The Discriminatory Impact of COVID-19 Posted on Friday, July 17, 2020

Asian Americans and COVID-19: What We Still Need to Know about Race and Racial Exclusion in America

Vivian Louie Professor of Urban Policy and Planning and Director of the Asian American Studies Center and Program at Hunter College

The story of the disproportionate impact of COVID-19 among Asian New Yorkers highlights how much we still do not know about this population and why we need a comparative lens to accurately assess the impact of the pandemic and where to go next. What is shared and distinct among the different groups in this diverse and often overlooked population? To what extent are their experiences similar to and different from Blacks, Latinos, and Native Americans, and why and how is this the case? Answers to these questions require more robust data and rigorous analyses and will help us develop a stronger empirical basis to “see” New York’s Asian population and to identify levers for policy change and stronger coalition building. These coalitions need to be built both within the Asian American population, and across race and ethnicity, with Blacks, Latinos, Whites and Native Americans, to create a more equitable city and nation.

What We Know 

We know three things already—there was an early fiscal impact for small businesses and low wage workers in the city’s Chinatown and satellite Chinatowns, a rise in hate crimes against East Asians who looked to be of Chinese descent, and a relatively low number of deaths among Asian New Yorkers. The fiscal impact dates to late January, when customers stayed away from Chinese or East Asian restaurants in Manhattan’s Chinatown, Brooklyn’s Sunset Park and Queens’ Flushing, mistakenly associating COVID-19 with East Asians. Media and community accounts documented that many Chinese restaurants in these three areas were temporarily shut down well before the governor’s March 16 Pause Policy. State unemployment data buttress these claims: Asians, who account for “about 9 percent of New York state’s population and workforce,” filed 12.5 percent of unemployment claims in April. A year prior, this figure was only 3.7 percent.[2]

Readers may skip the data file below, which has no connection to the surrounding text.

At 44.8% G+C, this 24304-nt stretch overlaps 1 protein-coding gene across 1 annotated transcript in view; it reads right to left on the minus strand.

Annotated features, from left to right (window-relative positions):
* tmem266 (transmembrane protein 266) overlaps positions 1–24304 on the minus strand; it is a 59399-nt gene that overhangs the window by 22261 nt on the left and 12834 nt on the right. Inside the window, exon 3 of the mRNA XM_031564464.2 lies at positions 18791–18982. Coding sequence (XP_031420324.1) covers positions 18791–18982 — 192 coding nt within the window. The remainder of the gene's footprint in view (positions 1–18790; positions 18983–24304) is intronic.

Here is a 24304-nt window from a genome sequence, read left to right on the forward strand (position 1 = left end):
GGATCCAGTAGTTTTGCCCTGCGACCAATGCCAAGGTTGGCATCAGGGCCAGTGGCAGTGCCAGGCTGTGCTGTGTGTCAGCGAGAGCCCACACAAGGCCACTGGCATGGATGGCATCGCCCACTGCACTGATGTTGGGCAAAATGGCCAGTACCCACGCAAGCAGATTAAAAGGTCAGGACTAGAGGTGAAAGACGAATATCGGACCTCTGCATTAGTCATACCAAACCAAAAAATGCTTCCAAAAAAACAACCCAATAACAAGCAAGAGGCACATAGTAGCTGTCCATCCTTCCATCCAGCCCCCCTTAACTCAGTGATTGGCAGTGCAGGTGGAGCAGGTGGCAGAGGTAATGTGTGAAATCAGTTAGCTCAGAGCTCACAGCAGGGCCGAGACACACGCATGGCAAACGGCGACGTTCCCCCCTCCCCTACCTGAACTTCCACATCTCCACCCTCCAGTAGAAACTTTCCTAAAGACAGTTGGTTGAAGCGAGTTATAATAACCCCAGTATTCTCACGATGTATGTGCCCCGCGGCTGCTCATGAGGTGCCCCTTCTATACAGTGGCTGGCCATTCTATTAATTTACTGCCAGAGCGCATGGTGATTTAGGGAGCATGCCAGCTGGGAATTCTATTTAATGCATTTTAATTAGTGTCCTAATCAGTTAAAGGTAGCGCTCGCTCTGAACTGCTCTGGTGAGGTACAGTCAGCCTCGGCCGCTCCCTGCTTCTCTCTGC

New Yorkers who looked like they might be of Chinese descent were increasingly blamed for COVID-19 and became the target of bias and hate crimes. According to the New York City Human Rights Commission, 133 anti-Asian reports were filed from February 1, 2020 to May 15, 2020, as compared to only 11 reports during the same period the previous year. In response, in late April, the New York City Commission on Human Rights launched a COVID-19 Response Team. The local data are consistent with national data and FBI warnings that the nation would see an escalation in hate crimes based on the mistaken assumption that the virus is associated with China (where the outbreak originated) and Asian Americans. Our nation’s president and members of his administration have only fueled the situation by referencing COVID-19 as the China virus, the Chinese virus, or even Kung Flu. Asians across the nation and the globe have been called racial and ethnic slurs, harassed verbally — you are the face of the disease, you brought the virus here, go back to China — spat at, had things thrown at them, and some were assaulted.

Finally, in a potential irony, this social isolation might have inadvertently protected some Asian New Yorkers from the disease itself — they are 7.9 percent of the city’s total COVID-19 deaths, about half of their overall population share. Media and community accounts have provided further hunches. Three out of four Asian New Yorkers are immigrants, and they likely heard about COVID-19 and much earlier outbreaks like SARS, from family in Asia and the ethnic media. In response, some might have undertaken protective measures, like wearing masks, well before other New Yorkers.

Diverse Demographics, Shared Exclusion & Legal Pushback 

To understand these three facts, we should turn to history and politics. The growing and diverse Asian American population in the United States, about 5.6 percent, is due largely to the Immigration Act of 1965. This landmark legislation lifted racial and ethnocentric barriers to immigration and was inspired from the same spirit of equality driving the Civil Rights Movement.[1] In New York City, Asian Americans comprise about 15 percent of the population and belong to an aggregated category encompassing at least 20 groups. The five largest groups here are the Chinese, Indians, Koreans, Filipinos, and Bangladeshis.